Will We See a Hike in the UK Interest Rate Soon?

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After more than seven years fixed at 0.5% following the Great Recession, the base interest rate in the UK reached an historic low of 0.25% in August last year. The Bank of England (BoE) took the decision to slash the rate in the wake of the Brexit vote and the devaluation of the pound, which according to Oanda sunk to its lowest level in 31-years immediately after the referendum result was announced.
While the base rate has been maintained indefinitely since, most pundits expect that the rate will be increased before the end of the year. Timing remains a key concern, of course, with continued uncertainty surrounding Brexit and the narrow trading range of the pound meaning that the BoE is unlikely to hike the rate during their upcoming policy meeting this week.
What Course Will the Interest Rate Take in 2017?
The policy meeting, which will take place on March 16th, will see the Bank’s Monetary Policy Committee (MPC) convene and discuss the short-term outlook for interest rates in the UK. This is likely to be a tense and challenging meeting, particularly as the UK economy continues to tread the fine line that exists between spiralling inflation and artificially low interest rates. In fact, a number of MPC members are known to be uncomfortable with incrementally rising rates of inflation, which are creating a greater chasm between the cost of living and real wages growth in the UK
The rate of inflation increased to 1.8% in January this year, while the cost of groceries also continues to grow rapidly as we approach the second financial quarter of 2017.
Despite this discomfort, however, the BoE remains fairly tolerant on the subject on inflation growth, especially with the Prime Minister Theresa May claiming that she remains on course to trigger Article 50 before the end of March. Until decisive action has been taken to confirm the UK’s intent to leave the European Union and commence exit negotiations, the Bank will hold fire on hiking interest rates or implementing similar policy changes. The landscape will shift quickly once Article 50 has been enacted, however, as this will trigger further devaluation of the pound, drive disproportionate inflation growth and force the BoE to increase the base interest rate.
How Will The Base Interest Rate (and Subsequent Changes) Impact on Businesses?
With this in mind, it is anticipated that the BoE will have little choice but to increase the base interest rate some time after Article 50 has been triggered. We may even see two, incremental rate hikes before the end of 2017, with some experts forecasting an increase to 0.75% before the year is out.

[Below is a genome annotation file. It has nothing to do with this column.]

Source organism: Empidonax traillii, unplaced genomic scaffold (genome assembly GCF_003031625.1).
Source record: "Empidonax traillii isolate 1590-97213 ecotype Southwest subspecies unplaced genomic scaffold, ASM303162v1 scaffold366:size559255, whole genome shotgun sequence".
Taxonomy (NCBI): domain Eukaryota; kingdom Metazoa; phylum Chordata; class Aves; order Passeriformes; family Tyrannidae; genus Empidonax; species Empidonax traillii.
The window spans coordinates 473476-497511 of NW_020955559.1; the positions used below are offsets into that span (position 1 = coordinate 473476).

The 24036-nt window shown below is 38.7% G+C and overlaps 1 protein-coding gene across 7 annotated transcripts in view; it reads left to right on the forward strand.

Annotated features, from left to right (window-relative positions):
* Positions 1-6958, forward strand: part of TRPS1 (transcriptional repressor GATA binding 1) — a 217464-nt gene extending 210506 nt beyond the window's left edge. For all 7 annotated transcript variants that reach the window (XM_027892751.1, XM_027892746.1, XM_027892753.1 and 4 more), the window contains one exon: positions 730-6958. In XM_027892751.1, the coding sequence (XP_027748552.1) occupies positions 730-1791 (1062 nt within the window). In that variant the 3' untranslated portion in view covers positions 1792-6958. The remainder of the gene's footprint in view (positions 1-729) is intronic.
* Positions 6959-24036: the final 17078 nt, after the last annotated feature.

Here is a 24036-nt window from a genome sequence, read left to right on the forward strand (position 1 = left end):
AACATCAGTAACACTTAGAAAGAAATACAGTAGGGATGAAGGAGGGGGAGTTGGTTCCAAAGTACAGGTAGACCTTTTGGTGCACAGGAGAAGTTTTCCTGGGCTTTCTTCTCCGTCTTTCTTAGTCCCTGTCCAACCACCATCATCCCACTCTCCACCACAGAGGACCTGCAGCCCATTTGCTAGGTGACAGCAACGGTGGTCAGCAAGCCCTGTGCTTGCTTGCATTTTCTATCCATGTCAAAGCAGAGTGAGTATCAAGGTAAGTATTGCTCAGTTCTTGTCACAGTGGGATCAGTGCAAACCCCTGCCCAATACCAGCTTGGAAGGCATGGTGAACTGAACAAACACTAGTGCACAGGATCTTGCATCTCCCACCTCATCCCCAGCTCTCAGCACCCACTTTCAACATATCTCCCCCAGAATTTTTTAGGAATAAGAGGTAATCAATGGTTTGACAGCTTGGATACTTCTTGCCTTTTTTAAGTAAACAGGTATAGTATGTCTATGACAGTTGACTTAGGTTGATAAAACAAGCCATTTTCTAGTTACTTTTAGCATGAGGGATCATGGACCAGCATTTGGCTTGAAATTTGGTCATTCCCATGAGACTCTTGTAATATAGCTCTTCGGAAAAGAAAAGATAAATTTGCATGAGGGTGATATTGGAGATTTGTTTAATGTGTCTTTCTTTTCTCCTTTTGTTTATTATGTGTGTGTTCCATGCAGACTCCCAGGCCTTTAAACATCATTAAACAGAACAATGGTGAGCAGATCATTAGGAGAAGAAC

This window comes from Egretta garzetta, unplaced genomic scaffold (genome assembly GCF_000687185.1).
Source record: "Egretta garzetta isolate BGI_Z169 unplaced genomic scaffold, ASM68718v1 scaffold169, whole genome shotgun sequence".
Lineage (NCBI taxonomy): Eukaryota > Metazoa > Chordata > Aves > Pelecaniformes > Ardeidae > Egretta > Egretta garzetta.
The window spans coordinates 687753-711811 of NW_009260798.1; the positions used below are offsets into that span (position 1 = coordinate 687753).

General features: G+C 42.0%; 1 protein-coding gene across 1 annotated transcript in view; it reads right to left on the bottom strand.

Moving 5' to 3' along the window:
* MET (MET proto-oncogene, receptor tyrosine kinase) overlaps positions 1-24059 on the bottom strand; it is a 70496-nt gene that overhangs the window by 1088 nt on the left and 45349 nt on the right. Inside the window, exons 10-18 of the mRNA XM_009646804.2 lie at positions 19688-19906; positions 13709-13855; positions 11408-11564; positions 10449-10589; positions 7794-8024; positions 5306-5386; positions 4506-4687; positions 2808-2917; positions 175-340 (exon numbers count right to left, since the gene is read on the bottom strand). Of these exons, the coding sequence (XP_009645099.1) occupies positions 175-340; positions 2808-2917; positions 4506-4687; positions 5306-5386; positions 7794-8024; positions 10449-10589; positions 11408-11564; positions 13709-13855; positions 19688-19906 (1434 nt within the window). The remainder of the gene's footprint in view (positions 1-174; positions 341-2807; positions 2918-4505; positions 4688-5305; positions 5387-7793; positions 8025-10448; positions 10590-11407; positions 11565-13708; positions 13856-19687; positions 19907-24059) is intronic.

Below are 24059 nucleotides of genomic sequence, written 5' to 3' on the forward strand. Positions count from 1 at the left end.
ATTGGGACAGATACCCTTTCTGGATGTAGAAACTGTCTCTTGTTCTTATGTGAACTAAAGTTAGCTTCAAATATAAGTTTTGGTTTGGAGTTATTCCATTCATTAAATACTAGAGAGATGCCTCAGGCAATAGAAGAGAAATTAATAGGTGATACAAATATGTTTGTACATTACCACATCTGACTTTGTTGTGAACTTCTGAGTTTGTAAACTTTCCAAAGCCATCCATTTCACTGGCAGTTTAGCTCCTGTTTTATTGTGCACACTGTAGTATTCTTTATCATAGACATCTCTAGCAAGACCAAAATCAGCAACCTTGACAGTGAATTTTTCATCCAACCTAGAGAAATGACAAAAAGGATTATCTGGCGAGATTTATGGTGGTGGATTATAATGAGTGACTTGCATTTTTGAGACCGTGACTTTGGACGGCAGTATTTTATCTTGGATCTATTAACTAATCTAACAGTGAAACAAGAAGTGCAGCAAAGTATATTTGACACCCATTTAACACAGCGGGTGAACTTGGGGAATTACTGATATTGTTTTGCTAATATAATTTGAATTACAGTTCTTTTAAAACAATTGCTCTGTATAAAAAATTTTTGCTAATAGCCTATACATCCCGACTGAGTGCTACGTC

Although this has yet to be confirmed, the real question that remains is how a shifting base interest rate will impact on businesses? For now, of course, it can be argued that a minimal interest rate has at least reduced the cost of commercial borrowing, making it easier for companies to source competitively priced credit. The reduced cost of borrowing also creates potentially higher profit margins, while offering brands the opportunity to restructure their price polices in order to become more competitive.
Once interest rates begin to increase during the second or third financial quarters, however, the outlook of both brands and consumers will change considerably. A higher base rate will go some way to negating the devaluation of the pound, which in turn will help to control inflation and ensure that basic cost of living does not spiral out of control. It is also important to note that high interest rates can have a negative impact on big ticket purchases and items, however, as consumers can quickly become deterred from buying and reinvesting into the economy.
This can catch some businesses cold, so commercial ventures must adopt an agile business model that can be adapted as the economic climate continues to shift.
The Last Word: Why the BoE Must Balance Inflation and the Base Interest Rate-setters
Ultimately, the complex nature of macroeconomics means that it is hard to determine precisely how rising interest rates will impact on businesses in 2017. Much will depend on the nature of the increase and the ability of the BoE to manage rising inflation and devaluation with the base interest,  while business-owners themselves must also adopt a proactive approach and tailor their strategies as the landscape shifts.

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